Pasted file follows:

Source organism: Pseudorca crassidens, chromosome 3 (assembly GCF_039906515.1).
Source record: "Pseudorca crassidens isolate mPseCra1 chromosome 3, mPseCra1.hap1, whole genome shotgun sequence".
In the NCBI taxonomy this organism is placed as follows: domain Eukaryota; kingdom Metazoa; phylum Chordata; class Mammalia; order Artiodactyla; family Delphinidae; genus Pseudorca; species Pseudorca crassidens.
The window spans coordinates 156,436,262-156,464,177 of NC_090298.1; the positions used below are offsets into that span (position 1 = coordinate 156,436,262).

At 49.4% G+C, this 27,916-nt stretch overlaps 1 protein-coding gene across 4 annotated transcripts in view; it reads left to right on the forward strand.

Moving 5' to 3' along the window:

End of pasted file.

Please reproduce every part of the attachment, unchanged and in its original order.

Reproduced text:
Source organism: Pseudorca crassidens, chromosome 3 (assembly GCF_039906515.1).
Source record: "Pseudorca crassidens isolate mPseCra1 chromosome 3, mPseCra1.hap1, whole genome shotgun sequence".
In the NCBI taxonomy this organism is placed as follows: domain Eukaryota; kingdom Metazoa; phylum Chordata; class Mammalia; order Artiodactyla; family Delphinidae; genus Pseudorca; species Pseudorca crassidens.
The window spans coordinates 156,436,262-156,464,177 of NC_090298.1; the positions used below are offsets into that span (position 1 = coordinate 156,436,262).

At 49.4% G+C, this 27,916-nt stretch overlaps 1 protein-coding gene across 4 annotated transcripts in view; it reads left to right on the forward strand.

Moving 5' to 3' along the window: